[TUHS] SunOS code?

Larry McVoy lm at mcvoy.com
Sat Sep 1 11:57:41 AEST 2018

On Fri, Aug 31, 2018 at 07:02:36PM -0400, Arthur Krewat wrote:
> On 8/31/2018 5:58 PM, Larry McVoy wrote:
> >
> >Solaris was Sys Vr4 (which, if I recall correctly, differed from r3
> >largely due to some stuff being ported over from SunOS).  Both the kernel
> >and user space went to a Sys V compat system, it no longer felt anything
> >like BSD.
> >
> I would be very interested in anyone's recollections of how Solaris
> eventually turned out performance-wise, say version 9+, compared to other
> operating systems. SunOS, Linux, AIX, etc.

I did some updating of lmbench [*] when I was dancing with Netflix.  I
need to check that in and publish that because the bits have rotted
since 1995.  I have no idea if that will measure what you want, it's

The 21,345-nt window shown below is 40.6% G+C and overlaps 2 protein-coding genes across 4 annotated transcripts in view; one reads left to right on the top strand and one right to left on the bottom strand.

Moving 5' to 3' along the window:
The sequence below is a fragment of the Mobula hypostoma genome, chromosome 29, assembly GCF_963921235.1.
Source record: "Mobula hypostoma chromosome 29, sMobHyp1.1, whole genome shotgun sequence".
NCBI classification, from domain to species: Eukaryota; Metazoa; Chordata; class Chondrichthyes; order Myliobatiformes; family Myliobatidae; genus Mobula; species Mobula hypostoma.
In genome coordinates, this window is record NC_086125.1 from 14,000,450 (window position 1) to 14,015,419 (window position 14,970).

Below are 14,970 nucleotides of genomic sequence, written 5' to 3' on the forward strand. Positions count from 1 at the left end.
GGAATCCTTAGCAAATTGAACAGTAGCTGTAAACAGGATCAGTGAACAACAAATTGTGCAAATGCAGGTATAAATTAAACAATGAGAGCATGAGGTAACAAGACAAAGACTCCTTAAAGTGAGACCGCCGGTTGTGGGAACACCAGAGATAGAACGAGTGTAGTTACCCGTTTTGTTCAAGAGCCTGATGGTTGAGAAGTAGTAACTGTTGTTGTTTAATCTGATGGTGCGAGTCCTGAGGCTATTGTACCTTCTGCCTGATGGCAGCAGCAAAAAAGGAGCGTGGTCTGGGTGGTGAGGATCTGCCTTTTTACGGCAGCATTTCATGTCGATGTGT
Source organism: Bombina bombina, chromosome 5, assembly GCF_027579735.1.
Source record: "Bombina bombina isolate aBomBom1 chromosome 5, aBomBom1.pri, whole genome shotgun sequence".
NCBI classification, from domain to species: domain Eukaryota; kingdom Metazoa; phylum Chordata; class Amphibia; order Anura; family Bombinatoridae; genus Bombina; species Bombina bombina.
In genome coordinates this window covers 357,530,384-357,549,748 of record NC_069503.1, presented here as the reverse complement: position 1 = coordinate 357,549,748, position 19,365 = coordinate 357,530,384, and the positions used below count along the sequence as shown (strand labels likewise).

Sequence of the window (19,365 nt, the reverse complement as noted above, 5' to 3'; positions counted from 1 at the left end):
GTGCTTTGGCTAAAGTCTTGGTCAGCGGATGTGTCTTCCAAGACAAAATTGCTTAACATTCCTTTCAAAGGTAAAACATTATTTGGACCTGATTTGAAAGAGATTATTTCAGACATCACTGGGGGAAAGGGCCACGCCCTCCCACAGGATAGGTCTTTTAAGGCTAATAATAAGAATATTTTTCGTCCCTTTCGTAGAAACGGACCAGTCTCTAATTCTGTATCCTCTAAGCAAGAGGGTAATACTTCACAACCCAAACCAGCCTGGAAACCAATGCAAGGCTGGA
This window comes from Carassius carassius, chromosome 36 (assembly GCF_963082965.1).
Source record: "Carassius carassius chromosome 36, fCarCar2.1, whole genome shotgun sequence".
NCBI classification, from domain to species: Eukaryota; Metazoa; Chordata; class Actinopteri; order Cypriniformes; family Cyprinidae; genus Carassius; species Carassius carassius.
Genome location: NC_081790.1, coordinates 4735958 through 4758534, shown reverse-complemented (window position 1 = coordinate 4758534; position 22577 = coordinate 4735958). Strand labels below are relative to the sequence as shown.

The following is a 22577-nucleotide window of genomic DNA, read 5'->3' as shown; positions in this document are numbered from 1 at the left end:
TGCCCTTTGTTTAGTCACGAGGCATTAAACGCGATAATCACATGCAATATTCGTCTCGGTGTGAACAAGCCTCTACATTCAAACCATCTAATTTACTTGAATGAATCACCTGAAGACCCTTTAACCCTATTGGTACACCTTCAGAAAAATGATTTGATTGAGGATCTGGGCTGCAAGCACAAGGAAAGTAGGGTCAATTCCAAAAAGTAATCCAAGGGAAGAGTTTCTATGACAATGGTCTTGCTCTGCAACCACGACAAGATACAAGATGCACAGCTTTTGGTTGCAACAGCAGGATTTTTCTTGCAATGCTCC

a bunch of microbenchmarks that measure bandwidth and latency of 
everything I could think of: network, disks, file systems, caches,
memory, etc.  It's interesting but might not be so to you.

If you want to know if Solaris is at the same place as Linux, I can
pretty much promise it is not in the "getting out of the way of the
application".  Solaris was known as Slowaris for a reason.  Yeah, I
know it sucked harder in the beginning, but those were order of 
magnitude suckages.  Linus always cared about performance, he had
a big hand in lmbench, we both cared.

Linus was about performance like I am about code size.  I ran the
BitKeeper dev team for almost 20 years.  I loved a changeset that removed
more lines than it added.  We got up to about 120K lines of code in the
core and then we stayed there for the next decade, added so much more
stuff but always found a way to delete stuff so we didn't get bloated.

But all that said, you need to be specific about what perf you care 
about.  These days the kernel is far more complicated, NUMA etc, 
and you might care about parallel make (I doubt it) or you might care
about Oracle or something like that.


[*] http://mcvoy.com/lm/papers/lmbench-usenix.pdf

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